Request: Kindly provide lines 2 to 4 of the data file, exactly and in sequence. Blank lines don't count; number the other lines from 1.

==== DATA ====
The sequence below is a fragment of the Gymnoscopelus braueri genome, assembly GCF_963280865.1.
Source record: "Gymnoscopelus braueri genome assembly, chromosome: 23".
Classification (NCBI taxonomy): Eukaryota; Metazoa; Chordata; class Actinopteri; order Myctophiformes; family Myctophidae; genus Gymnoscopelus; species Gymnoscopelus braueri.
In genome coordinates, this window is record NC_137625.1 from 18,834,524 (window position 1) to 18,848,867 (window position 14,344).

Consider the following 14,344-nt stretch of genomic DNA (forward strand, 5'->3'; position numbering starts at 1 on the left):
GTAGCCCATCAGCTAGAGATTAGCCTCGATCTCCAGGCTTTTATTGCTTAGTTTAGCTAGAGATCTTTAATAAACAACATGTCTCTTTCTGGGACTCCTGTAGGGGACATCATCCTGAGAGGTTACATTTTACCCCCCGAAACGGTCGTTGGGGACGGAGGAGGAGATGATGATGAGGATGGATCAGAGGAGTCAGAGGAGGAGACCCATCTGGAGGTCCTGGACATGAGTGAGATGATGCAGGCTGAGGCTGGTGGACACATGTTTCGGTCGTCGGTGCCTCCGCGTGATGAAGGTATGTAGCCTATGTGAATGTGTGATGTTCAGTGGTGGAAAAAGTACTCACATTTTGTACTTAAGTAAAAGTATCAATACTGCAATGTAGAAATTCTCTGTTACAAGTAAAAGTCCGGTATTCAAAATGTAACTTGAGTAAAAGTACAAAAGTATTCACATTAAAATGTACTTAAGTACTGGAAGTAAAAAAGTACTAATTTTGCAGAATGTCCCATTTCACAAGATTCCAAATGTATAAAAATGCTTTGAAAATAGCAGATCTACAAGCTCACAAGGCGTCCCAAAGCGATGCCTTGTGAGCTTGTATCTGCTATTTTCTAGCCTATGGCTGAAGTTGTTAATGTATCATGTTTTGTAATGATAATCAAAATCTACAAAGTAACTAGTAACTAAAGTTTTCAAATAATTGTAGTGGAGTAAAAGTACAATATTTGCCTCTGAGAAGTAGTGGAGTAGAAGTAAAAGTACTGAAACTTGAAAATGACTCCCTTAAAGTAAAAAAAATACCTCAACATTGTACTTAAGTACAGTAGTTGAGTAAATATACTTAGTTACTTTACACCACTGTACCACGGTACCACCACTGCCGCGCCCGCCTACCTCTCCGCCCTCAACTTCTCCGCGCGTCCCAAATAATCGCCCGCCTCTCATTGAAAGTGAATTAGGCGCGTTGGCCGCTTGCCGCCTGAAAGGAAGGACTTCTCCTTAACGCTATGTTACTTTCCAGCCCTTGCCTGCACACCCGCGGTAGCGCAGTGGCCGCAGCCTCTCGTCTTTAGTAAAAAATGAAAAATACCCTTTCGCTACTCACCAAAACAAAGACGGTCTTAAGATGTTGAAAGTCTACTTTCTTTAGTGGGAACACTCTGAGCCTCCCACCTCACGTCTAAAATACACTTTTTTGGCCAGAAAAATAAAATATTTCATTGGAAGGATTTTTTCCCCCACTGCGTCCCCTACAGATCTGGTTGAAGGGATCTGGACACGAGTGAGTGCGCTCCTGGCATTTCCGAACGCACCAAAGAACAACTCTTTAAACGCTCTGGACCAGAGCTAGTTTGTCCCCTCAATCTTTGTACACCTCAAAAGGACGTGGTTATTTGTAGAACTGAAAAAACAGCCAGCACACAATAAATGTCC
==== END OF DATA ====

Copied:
Source record: "Gymnoscopelus braueri genome assembly, chromosome: 23".
Classification (NCBI taxonomy): Eukaryota; Metazoa; Chordata; class Actinopteri; order Myctophiformes; family Myctophidae; genus Gymnoscopelus; species Gymnoscopelus braueri.
In genome coordinates, this window is record NC_137625.1 from 18,834,524 (window position 1) to 18,848,867 (window position 14,344).